I suspect the VCs are well aware of this situation. Indeed it comes as no surprise to see that two of the VCs that invested in Webroot (Accel and TCV), also invested in Brightmail. Brightmail was an anti-spam vendor that was sold to Symantec for $370M in 2004. It should also come as no surprise that these VCs invested in Webroot shortly after Brightmail's former CFO, Mike Irwin (who is great guy), joined Webroot. Thus, the most interesting thing to me about this investment is to speculate on when Webroot will attempt a similar exit and whether or not the founders of Webroot will willingly go along for the ride.
In terms of the founders, after reading their statements about the acquisition I wonder if they really believe that they are going to be able to take a stand alone anti-spyware company public or if they are just dutifully posturing. My guess is that they do believe it and who knows, they actually might be able to get the company public given its rapid growth, keeping it independent once it is public though is another matter. It's hard to comprehend that this company can or should stay independent over the long run given the industry dynamics it is facing and the fact that it is essentially limited to a single niche. Long term they stand no chance against the large integrated players as spyware is really just an extension of a bunch of other client "scanning" technologies to being with (anti-virus, intrusion detection, registry clean-ups, etc.).
Assuming the above is true, the really interesting question about this deal, is just who do the VCs expect that they will sell this company too? I have a few guesses:
1. Symantec: I have to imagine that the VCs have some pretty good intel on how the (already delayed) SYMC anti-spyware product is doing given that they recently sold Brightmail to SYMC. SYMC has shown that it is not afraid to pay up for companies that it thinks are market leaders, so perhaps the VC's figure that SYMC may abandon their internal efforts and simply buy-out Webroot in order to get their anti-spyware efforts back on track.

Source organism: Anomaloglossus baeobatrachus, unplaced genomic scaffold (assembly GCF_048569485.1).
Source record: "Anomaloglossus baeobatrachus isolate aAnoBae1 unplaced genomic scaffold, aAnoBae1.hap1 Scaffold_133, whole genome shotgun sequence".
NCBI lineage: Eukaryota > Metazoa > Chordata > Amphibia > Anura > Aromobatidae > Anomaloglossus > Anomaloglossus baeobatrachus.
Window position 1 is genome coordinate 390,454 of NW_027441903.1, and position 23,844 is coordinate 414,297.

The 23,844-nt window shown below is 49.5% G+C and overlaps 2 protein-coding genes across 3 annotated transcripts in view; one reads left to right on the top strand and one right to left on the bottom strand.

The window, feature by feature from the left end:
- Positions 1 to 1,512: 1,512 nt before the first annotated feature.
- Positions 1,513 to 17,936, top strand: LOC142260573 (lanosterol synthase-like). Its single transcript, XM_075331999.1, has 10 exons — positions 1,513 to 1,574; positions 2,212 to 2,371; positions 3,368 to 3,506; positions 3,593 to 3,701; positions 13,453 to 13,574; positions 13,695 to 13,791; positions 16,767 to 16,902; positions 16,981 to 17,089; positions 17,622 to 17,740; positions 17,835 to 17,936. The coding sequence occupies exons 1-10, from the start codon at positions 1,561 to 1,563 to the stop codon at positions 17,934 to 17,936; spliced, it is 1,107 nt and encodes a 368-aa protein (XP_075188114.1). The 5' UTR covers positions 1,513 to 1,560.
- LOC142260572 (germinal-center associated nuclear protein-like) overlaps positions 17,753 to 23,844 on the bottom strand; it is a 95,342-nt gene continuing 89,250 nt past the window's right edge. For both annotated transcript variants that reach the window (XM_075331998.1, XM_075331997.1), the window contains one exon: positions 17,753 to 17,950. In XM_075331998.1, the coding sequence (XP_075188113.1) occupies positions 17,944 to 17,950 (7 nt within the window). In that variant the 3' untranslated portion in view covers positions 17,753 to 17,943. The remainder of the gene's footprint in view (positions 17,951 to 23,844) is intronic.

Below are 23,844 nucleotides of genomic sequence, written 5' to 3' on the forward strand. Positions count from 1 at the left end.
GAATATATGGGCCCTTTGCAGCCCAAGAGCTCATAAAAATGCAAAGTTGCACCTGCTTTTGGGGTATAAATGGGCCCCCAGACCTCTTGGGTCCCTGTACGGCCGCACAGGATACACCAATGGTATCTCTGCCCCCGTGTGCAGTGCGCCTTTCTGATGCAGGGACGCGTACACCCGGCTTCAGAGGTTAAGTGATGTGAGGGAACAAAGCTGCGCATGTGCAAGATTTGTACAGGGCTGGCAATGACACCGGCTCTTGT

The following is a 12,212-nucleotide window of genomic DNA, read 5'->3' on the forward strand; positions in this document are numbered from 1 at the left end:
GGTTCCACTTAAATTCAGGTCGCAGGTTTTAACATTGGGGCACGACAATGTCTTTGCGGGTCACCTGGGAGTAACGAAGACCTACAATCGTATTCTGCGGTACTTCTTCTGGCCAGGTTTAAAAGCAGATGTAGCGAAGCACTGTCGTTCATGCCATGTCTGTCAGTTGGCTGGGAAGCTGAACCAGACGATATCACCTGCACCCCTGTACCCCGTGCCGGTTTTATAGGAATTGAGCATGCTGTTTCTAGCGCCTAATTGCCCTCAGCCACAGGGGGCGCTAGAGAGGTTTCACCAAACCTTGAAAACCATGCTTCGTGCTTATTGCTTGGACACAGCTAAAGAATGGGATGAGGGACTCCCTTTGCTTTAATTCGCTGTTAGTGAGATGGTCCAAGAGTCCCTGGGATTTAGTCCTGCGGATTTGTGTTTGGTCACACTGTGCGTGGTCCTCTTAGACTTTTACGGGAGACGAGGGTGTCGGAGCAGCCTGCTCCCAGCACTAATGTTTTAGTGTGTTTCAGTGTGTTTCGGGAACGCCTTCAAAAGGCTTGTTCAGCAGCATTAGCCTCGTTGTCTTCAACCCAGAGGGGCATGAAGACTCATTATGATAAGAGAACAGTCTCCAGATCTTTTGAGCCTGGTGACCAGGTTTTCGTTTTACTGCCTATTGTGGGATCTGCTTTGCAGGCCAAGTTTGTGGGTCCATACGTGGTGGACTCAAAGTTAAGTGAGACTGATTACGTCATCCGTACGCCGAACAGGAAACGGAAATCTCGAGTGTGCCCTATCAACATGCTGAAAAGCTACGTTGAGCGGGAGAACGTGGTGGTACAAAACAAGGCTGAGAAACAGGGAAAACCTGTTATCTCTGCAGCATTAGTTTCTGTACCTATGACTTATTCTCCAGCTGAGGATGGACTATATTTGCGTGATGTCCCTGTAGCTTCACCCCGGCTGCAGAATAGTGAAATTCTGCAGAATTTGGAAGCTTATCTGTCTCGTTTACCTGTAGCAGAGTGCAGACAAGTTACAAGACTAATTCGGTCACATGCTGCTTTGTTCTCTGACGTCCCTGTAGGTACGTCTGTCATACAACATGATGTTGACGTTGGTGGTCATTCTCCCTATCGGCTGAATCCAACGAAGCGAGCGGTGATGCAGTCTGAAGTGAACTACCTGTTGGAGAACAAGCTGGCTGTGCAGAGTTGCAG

2. TrendMicro: Trend is the big anti-virus player in Asia (especially Japan) and it is behind the 8 ball when it comes to anti-spyware products having made no major acquisition in the space. Trend does not have the strong track record of acquisitions that SYMC and MFE does, so perhaps they will limit their interaction with Webroot to some kind of OEM deal, similar to what they did for anti-spam techniology with Postini.
3. Intrusion Detection Companies: Depending on the architecture (host or network), Intrusion detection looks a lot like the Enterprise version of Spy Sweeper. Not as much like anti-virus, but close enough. Besides, the Intrusion detection guys have got to figure out an avenue for growth and spyware is one of the better ones to come along in awhile. ISS is the main player here, but many of the other enterprise security players also have intrusion detection products.
If Webroot does not sell out and stubbornly tries to remain independent I suspect it may join the scrap heap of other $100M+ software rounds, but I suspect reason (and the VCs) will prevail and they will sell out, albeit only after the VCs can clearly justify a decent return on whatever price they paid.
P.S. If anyone has any bets on A) who will acquire Webroot B) when and C) for how much, please feel free to post a comment. I will reward the winner with laudatory praise for their investment accumen when the deal actually happens.
Other Articles In This Blog By Topic: Blogs Collaboration Content Managment CRM Database Development Tools EAI ERP Internet Middleware Network Management Open Source Operating Systems Operations Management PLM RSS Security Software Stocks Supply Chain Venture Capital Wall Street Web Services Wireless
The thoughts and opinions on this blog are mine and mine alone and not affiliated in any way with Inductive Capital LP, San Andreas Capital LLC, or any other company I am involved with. Nothing written in this blog should be considered investment, tax, legal,financial or any other kind of advice. These writings, misinformed as they may be, are just my personal opinions.